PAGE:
A broadsheet article reports the facts and details of an event, without an author's opinion (as would be the case in a tabloid newspaper). In general, they are unbiased but this is often not the case in real newsprint. The idea is for the reader to form their own opinion based on the given information Before you start writing you need to think who your audience is and who the article is aimed at, use the who, what, where, when, why and how format in your opening then concentrate on the important information in the main section of the article The article should be written in complete sentences, using formal language, and be broken up in to sections to help the reader navigate the article. The article would usually be about something serious and newsworthy, including current affairs, rather than commenting on popular media and celebrities. Don’t forget to add a title, date, and author’s name to the article. The title should also be formal and to the point, avoiding puns or jokey headlines as in tabloids. The first thing when writing a newspaper article is to find some event worth reporting on. A newspaper article, as others have said, reports the facts and details of an event.  As you might expect, there is no rising action, falling action or climax – this is not a story, this is the fact. Begin with the most important, critical points of the article. For example, Yesterday night around 11 pm, a man, George Bluth, 41 was shot in front of Parker Square Mall.  Police responding to the scene of the shooting cordoned off a small area near the doors of the mall, and did not respond to questions. Mr. Bluth was taken to the St. Catherine’s Memorial Hospital, and is currently in stable condition. According to Mrs. Bluth, George was walking home from a night with friends, and the police say that he was attacked by several youths…You should progress through the story, and each paragraph should contain less important facts than the paragraph before. As many others have said, you should use formal language as I have above.  Instead of “I asked the police…”, you should write “police reported that…” and so on.

Below is the structure and features of a broadsheet article:


Emphasis on important global/national news, political, economic, social and cultural issues. Covers politics, finance, and current affairs. Often has a sports supplement.


Few photographs, A2 size, black/white. Frontpage should be more informative, about public issues. The design emphasizes content through detailed articles in small print, with some emphasis on photographs and restrained use of color.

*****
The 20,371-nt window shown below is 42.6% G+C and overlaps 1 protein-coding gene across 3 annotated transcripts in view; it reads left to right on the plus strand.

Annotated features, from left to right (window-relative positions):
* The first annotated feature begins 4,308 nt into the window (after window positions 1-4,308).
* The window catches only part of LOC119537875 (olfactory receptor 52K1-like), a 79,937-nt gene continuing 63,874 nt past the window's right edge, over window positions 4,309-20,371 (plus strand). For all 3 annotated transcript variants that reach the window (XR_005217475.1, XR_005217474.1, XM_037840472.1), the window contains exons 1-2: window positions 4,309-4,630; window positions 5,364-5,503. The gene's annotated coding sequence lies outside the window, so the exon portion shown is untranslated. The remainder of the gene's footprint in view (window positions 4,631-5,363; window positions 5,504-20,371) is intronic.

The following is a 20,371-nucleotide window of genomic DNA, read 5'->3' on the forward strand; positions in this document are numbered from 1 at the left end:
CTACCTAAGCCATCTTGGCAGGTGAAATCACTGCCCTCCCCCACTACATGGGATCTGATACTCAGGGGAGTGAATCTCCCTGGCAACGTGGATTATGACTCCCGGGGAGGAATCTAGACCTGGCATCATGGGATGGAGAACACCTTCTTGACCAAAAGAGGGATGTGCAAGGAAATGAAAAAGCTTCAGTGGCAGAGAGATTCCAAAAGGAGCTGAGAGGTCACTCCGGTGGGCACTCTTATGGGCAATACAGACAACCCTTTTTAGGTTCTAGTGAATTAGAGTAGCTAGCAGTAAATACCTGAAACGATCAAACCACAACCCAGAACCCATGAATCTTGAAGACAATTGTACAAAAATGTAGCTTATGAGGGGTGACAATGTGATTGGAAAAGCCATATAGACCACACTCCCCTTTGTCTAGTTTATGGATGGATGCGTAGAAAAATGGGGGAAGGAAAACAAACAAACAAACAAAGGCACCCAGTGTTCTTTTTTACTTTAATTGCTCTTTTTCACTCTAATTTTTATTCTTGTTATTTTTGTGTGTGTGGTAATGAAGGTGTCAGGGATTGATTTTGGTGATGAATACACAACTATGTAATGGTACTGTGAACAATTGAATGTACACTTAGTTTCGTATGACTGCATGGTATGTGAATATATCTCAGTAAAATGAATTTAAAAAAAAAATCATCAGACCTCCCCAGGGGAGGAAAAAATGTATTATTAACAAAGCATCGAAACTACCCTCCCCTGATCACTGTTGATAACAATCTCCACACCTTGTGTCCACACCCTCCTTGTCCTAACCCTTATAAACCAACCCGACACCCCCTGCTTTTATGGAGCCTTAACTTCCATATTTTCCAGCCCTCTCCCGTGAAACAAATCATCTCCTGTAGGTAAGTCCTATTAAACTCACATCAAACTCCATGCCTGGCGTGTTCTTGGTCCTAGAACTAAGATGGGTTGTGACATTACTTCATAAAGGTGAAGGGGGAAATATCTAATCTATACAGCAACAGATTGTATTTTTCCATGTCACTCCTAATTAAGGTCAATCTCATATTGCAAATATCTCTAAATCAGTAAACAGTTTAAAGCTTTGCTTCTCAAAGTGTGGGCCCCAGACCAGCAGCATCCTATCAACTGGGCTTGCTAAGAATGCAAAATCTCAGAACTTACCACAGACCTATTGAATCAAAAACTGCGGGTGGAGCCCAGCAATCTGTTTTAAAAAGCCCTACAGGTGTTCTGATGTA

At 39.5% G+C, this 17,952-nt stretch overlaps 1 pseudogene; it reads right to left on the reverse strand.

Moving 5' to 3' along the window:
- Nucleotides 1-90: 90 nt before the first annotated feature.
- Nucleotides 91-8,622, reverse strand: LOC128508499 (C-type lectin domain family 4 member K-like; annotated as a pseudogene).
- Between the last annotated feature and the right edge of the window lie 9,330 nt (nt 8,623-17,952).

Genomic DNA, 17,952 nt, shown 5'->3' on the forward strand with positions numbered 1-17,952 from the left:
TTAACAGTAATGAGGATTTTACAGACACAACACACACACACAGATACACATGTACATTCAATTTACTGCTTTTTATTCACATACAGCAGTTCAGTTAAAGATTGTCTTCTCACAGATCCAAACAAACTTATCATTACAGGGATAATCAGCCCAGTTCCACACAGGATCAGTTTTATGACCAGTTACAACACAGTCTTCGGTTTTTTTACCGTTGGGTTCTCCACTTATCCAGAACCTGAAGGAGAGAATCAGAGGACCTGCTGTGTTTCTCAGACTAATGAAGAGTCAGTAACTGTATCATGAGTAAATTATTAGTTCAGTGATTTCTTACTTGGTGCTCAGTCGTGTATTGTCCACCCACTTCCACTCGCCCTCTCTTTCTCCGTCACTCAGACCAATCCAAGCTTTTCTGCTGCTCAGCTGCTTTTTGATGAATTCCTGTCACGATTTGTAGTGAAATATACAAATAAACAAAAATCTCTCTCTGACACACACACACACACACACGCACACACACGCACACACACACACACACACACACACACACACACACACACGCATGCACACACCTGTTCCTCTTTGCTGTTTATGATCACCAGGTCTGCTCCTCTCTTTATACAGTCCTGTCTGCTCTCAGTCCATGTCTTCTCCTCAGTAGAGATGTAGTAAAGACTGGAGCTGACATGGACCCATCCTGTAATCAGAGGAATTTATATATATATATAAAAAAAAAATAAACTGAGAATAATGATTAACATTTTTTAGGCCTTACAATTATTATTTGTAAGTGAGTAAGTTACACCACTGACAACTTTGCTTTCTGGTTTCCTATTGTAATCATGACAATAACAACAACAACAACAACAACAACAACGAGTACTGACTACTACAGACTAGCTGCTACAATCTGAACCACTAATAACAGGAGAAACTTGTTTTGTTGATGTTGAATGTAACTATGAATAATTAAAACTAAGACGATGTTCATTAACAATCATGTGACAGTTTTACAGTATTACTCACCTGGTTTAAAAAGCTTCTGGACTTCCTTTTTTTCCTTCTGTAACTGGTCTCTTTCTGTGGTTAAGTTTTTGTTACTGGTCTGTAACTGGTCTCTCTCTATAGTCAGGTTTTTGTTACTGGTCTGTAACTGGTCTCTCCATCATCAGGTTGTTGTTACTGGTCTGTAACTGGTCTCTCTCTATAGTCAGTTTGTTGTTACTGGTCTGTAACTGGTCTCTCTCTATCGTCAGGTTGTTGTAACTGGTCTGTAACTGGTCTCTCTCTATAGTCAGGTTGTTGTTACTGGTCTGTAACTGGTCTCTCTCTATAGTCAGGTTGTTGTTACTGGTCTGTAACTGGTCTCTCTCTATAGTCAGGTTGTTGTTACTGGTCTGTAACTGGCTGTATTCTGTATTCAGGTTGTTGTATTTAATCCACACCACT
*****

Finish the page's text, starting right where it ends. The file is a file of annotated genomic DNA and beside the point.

It should be informative, factual, serious language, black/white.  


Formal language, highly researched, factual details, neutral and unbiased, small print. Varied types of sentences. Emphasis on the information.

How do you start a letter about yourself to your teacher?


How do you start a letter about yourself?

If you’ve ever had English homework or an English assignment, chances are you’ve probably had to do one of those ‘introduce yourself in x words or sentences’ moments. While it should be easy, writing about yourself can be one of the hardest skills to attain.   Let’s take a look at some scenarios in which you might be asked to write about yourself.  

Situation Description
Sending an email to someone You will need to introduce yourself if you’re sending an email to someone
Blurb for a pamphlet/brochure Writing a personal blurb for yourself for professional purposes (conferences, events, etc.)
English writing assignment If you are and English language learner and need to learn writing English techniques and formats, you will need to write about yourself in English
Resume When you’re looking for a job, you will need to present your best skills
Recommendations If you need a teacher or peer recommendation, you will need to write about yourself so that they know what to write about

  If you’re writing a letter about yourself, especially if you’re writing to a teacher, you will need to know how to start. The easiest way to start writing is to brainstorm! Here is a process you can follow in order to start your rough draft.   drafting_letters  

What are 5 words to describe yourself?